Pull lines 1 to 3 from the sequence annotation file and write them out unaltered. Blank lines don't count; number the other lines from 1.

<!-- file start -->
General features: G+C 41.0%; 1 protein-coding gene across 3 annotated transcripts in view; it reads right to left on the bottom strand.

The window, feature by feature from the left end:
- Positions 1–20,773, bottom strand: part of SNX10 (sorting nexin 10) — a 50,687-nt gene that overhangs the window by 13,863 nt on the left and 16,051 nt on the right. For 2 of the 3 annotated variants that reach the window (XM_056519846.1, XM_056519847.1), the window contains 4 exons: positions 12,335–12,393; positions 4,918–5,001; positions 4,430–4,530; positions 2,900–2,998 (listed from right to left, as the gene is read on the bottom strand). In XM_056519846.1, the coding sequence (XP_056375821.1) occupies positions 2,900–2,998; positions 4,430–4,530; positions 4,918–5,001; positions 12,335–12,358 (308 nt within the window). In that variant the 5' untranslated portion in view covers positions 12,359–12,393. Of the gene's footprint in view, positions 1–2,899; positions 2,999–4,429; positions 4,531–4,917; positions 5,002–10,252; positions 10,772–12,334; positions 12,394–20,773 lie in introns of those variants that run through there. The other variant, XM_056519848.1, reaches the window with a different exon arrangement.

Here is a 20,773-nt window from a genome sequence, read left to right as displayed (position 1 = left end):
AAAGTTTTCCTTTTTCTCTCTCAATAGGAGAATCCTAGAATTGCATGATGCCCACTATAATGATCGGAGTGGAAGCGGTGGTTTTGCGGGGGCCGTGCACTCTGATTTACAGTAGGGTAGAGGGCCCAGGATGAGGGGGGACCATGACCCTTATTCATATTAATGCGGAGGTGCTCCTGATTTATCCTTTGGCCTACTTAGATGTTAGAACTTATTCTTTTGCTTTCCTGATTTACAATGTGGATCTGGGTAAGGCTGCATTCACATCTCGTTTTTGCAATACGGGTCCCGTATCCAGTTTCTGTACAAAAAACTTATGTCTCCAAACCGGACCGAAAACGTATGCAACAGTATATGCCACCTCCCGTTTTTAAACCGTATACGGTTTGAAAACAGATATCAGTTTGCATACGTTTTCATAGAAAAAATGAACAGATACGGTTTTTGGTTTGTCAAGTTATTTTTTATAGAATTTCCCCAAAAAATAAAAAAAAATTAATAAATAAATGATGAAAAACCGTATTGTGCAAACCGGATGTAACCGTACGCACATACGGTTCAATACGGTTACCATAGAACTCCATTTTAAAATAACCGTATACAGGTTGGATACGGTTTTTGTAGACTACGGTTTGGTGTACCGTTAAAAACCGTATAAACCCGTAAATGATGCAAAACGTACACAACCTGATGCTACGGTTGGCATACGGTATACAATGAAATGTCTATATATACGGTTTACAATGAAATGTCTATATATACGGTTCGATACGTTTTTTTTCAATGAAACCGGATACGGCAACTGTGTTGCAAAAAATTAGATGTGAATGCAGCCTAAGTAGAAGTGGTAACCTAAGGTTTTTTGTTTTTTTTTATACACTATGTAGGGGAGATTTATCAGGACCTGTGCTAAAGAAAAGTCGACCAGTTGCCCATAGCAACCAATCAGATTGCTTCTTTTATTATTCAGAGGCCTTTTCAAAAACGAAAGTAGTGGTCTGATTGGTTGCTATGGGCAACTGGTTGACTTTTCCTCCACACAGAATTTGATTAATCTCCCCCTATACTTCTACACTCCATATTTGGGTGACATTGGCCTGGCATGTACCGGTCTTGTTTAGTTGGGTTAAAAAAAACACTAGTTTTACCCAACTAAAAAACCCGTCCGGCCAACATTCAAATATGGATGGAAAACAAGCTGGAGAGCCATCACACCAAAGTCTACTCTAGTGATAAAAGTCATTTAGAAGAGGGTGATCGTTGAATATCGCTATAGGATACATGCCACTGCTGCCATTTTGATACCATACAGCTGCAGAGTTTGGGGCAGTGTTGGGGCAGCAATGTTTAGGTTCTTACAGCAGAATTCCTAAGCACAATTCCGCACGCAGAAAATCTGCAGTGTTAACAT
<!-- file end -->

General features: G+C 41.0%; 1 protein-coding gene across 3 annotated transcripts in view; it reads right to left on the bottom strand.

The window, feature by feature from the left end:
- Positions 1–20,773, bottom strand: part of SNX10 (sorting nexin 10) — a 50,687-nt gene that overhangs the window by 13,863 nt on the left and 16,051 nt on the right. For 2 of the 3 annotated variants that reach the window (XM_056519846.1, XM_056519847.1), the window contains 4 exons: positions 12,335–12,393; positions 4,918–5,001; positions 4,430–4,530; positions 2,900–2,998 (listed from right to left, as the gene is read on the bottom strand). In XM_056519846.1, the coding sequence (XP_056375821.1) occupies positions 2,900–2,998; positions 4,430–4,530; positions 4,918–5,001; positions 12,335–12,358 (308 nt within the window). In that variant the 5' untranslated portion in view covers positions 12,359–12,393. Of the gene's footprint in view, positions 1–2,899; positions 2,999–4,429; positions 4,531–4,917; positions 5,002–10,252; positions 10,772–12,334; positions 12,394–20,773 lie in introns of those variants that run through there. The other variant, XM_056519848.1, reaches the window with a different exon arrangement.